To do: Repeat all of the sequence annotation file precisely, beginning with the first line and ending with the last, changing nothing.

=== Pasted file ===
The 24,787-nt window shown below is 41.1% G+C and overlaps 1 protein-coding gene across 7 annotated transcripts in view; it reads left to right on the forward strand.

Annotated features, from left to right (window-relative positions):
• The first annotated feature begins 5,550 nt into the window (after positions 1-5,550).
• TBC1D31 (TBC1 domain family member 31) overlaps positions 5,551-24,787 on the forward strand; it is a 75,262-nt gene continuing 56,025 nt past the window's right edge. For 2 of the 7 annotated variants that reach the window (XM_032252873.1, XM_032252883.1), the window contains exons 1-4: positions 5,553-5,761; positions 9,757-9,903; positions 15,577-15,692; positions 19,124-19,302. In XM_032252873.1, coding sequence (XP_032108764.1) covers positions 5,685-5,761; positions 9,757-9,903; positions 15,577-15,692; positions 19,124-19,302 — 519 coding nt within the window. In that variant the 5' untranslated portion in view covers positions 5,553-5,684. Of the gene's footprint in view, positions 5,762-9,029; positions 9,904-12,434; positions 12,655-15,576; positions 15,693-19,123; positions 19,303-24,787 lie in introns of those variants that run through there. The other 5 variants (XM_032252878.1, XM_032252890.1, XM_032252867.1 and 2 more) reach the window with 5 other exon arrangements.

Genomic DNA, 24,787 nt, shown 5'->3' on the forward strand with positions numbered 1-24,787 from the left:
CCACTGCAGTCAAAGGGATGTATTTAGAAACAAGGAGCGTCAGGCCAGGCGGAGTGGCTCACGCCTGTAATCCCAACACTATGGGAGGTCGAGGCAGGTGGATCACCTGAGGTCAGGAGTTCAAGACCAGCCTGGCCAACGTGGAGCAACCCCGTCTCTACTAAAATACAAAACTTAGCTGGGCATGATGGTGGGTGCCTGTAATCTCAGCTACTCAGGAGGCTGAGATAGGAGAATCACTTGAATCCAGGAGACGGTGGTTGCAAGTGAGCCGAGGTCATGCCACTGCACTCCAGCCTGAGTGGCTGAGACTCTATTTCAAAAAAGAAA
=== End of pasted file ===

The 24,787-nt window shown below is 41.1% G+C and overlaps 1 protein-coding gene across 7 annotated transcripts in view; it reads left to right on the forward strand.

Annotated features, from left to right (window-relative positions):
• The first annotated feature begins 5,550 nt into the window (after positions 1-5,550).
• TBC1D31 (TBC1 domain family member 31) overlaps positions 5,551-24,787 on the forward strand; it is a 75,262-nt gene continuing 56,025 nt past the window's right edge. For 2 of the 7 annotated variants that reach the window (XM_032252873.1, XM_032252883.1), the window contains exons 1-4: positions 5,553-5,761; positions 9,757-9,903; positions 15,577-15,692; positions 19,124-19,302. In XM_032252873.1, coding sequence (XP_032108764.1) covers positions 5,685-5,761; positions 9,757-9,903; positions 15,577-15,692; positions 19,124-19,302 — 519 coding nt within the window. In that variant the 5' untranslated portion in view covers positions 5,553-5,684. Of the gene's footprint in view, positions 5,762-9,029; positions 9,904-12,434; positions 12,655-15,576; positions 15,693-19,123; positions 19,303-24,787 lie in introns of those variants that run through there. The other 5 variants (XM_032252878.1, XM_032252890.1, XM_032252867.1 and 2 more) reach the window with 5 other exon arrangements.

Genomic DNA, 24,787 nt, shown 5'->3' on the forward strand with positions numbered 1-24,787 from the left:
CCACTGCAGTCAAAGGGATGTATTTAGAAACAAGGAGCGTCAGGCCAGGCGGAGTGGCTCACGCCTGTAATCCCAACACTATGGGAGGTCGAGGCAGGTGGATCACCTGAGGTCAGGAGTTCAAGACCAGCCTGGCCAACGTGGAGCAACCCCGTCTCTACTAAAATACAAAACTTAGCTGGGCATGATGGTGGGTGCCTGTAATCTCAGCTACTCAGGAGGCTGAGATAGGAGAATCACTTGAATCCAGGAGACGGTGGTTGCAAGTGAGCCGAGGTCATGCCACTGCACTCCAGCCTGAGTGGCTGAGACTCTATTTCAAAAAAGAAA